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Tracking Your Cycles – What’s Your Level?

Tracking Your Cycles – What’s Your Level?
Time - Clock

    A lot has been written about personal daily cycles – such as biorhythms (which has its skeptics), circadian rhythms, and ultradian rhythms. No matter where you stand on how much is science and how much is schlock – we’ve all experienced different levels of energy and sharp-mindedness throughout the day. Personally I don’t care if it’s a body clock, psychological, or the cycles of the moon and stars – I know at certain times during my workday I’m better at certain tasks. By tracking and knowing what those cycles are, you can greatly increase your productivity – among other things.

    Where Am I Now?

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    There are lots of tools, techniques, and programs for tracking your daily cycles, but I found most to be overly complex. My goal is to simply capture at what times of the day I tend to be more creative, alert, tired, etc. The easiest way I found, is to use a timer, and every hour write down where I am on a scale from one to ten in 3 areas – energy level, creative level, and yap level. Doing this for a week shows some definite patterns, and I began to structure my day accordingly.

    Energy Level

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    Everyone has high energy and low energy cycles throughout the day. They may be associated with sleep patterns or eating patterns, but knowing when you have more energy is extremely beneficial. Set a timer (I’ve used AlfaClock on Windows and Khrono on Linux) and for each interval hour, write down or mark off where your energy level is – 1 to 10. Are you a morning person – ready to go first thing? Or do you really start to pick up steam after lunch? Keeping track of where your energy level is, lets you better plan things like meetings, writing, project work, and naps (if you’re lucky).

    Creativity Level

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    Finding your peak creativity level is a great way to find the best time for things like writing and design. Creative blocks can often be a symptom of working at a time when your creativity level is low. Using the same method as tracking energy level, begin to track when you feel most creative, and when you don’t. This may be a little more difficult to determine than energy level, but over the course of a few days, you’ll begin to see patterns develop.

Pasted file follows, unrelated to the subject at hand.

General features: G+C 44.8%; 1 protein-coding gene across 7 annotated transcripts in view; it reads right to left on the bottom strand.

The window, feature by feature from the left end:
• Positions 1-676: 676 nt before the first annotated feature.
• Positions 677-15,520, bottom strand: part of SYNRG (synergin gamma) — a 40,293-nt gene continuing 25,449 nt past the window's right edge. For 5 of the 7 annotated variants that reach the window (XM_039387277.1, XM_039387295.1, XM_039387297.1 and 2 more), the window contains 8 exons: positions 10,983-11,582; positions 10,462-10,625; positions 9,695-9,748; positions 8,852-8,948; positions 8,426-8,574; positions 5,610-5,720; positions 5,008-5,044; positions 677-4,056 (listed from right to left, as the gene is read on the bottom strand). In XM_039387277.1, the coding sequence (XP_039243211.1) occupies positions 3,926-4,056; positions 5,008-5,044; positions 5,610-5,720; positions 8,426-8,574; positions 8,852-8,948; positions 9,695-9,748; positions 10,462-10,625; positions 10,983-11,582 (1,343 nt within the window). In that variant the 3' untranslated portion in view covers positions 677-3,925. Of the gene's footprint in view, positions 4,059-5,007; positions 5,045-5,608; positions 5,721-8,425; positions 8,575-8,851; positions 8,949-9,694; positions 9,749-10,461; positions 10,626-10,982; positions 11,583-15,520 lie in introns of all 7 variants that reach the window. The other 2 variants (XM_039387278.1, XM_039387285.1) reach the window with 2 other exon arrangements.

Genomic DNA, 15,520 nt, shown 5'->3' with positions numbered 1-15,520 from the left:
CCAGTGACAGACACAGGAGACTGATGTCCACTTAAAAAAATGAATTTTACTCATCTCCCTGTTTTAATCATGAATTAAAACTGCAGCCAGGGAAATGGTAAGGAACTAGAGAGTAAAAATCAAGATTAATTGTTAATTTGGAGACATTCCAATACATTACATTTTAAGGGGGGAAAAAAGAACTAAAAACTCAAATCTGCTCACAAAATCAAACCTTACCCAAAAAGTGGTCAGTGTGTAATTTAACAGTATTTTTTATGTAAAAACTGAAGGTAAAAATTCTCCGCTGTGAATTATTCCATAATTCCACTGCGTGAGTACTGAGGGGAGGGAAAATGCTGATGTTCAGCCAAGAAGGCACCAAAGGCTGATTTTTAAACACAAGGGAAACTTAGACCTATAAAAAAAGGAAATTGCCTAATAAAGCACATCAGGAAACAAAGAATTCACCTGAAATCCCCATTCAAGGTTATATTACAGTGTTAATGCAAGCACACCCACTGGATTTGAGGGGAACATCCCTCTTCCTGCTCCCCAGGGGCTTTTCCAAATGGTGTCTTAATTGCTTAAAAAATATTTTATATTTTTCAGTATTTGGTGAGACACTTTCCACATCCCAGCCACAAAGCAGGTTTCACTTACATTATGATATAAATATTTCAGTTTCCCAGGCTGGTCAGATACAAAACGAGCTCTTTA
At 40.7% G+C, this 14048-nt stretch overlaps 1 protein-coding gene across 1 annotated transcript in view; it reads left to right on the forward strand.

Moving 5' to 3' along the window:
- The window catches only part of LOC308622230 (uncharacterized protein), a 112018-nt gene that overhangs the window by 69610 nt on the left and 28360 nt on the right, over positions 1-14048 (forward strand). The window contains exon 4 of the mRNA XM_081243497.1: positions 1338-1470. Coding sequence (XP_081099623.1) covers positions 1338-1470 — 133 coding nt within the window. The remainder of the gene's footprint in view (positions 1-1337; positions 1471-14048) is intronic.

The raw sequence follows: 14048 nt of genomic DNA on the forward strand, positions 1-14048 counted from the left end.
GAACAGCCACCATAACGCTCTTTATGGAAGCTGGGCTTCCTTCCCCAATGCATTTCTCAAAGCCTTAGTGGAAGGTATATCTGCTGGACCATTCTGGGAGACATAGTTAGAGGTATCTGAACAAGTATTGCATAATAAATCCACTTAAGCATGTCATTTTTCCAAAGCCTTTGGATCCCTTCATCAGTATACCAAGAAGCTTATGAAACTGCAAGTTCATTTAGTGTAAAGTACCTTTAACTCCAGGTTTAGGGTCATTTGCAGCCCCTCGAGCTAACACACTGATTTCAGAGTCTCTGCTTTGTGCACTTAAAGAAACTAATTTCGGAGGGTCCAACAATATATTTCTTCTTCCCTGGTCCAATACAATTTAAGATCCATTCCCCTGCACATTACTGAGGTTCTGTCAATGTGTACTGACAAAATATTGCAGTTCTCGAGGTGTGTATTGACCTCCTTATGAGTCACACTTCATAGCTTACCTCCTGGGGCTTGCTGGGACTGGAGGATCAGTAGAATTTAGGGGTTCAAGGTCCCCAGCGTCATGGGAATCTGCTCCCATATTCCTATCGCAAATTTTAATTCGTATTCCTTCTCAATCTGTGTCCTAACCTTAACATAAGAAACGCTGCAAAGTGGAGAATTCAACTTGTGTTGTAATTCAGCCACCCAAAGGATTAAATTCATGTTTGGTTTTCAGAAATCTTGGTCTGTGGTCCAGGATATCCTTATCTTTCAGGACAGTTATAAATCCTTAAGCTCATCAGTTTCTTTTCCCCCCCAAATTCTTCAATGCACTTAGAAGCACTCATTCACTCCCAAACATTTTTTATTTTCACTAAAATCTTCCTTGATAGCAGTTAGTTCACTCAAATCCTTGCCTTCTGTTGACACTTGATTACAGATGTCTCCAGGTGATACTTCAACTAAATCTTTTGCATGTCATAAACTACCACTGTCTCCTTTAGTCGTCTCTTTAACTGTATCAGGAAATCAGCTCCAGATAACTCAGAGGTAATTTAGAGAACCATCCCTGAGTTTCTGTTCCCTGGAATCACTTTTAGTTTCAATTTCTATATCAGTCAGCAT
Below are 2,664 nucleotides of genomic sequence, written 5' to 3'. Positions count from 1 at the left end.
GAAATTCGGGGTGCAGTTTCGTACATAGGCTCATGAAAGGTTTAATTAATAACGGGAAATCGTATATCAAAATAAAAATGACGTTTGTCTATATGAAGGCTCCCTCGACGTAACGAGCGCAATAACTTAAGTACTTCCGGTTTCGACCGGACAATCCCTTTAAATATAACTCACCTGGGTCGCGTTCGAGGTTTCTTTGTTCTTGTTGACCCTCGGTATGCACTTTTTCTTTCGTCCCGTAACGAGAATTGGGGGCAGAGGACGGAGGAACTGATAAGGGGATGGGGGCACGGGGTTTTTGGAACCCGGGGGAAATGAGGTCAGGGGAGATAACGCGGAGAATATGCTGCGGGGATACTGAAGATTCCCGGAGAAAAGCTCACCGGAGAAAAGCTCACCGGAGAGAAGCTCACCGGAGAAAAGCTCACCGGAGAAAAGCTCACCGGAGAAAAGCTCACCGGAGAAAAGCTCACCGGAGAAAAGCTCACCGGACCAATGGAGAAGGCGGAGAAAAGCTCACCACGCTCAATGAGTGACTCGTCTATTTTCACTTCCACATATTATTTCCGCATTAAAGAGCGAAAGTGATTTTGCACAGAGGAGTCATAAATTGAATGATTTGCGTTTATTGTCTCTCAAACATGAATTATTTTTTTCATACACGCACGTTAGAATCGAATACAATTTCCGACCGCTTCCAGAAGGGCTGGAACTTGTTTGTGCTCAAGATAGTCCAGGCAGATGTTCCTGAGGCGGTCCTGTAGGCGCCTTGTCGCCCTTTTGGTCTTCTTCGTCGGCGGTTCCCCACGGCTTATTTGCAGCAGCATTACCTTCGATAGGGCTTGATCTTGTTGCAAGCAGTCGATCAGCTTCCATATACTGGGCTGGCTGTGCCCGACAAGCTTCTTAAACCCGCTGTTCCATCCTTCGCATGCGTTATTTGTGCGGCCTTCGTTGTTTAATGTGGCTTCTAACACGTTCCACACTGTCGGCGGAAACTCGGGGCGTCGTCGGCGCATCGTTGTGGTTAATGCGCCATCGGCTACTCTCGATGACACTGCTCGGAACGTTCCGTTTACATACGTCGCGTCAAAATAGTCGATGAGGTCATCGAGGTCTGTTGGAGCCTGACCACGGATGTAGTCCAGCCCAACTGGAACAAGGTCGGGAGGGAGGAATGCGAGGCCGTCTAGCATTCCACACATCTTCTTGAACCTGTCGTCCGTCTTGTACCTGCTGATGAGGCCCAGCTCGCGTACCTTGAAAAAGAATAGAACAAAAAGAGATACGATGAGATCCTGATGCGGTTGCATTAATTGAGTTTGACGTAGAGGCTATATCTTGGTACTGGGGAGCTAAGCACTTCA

Yap Level

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    One area that’s not usually associated with cycles is what I call my yap level – when I feel like talking and when I don’t. When I discuss this with folks, many have one of those ah-ha moments, and realize they too have varying yap levels during the day. I try to schedule calls, meetings, and podcasts during those times when my yap level is up. I find that it’s less strain on my voice. It may be totally psychological, but honestly I don’t care. It works for me, and for those I’ve recommended it to. It may come as no surprise that my high yap levels coincide with high energy levels, and vice versa. My low energy times also become my quiet time, and I use it for processing email, feeds, and other less intensive tasks.

    Now What?

    If you are lucky enough to be self employed, or at least self directed, you can use your daily cycles to your advantage. Scheduling work and other tasks around times when you can best accomplish them makes for a more productive day. But even if you have less control of your own schedule, just knowing your cycles can at least help you better mange the time you do have.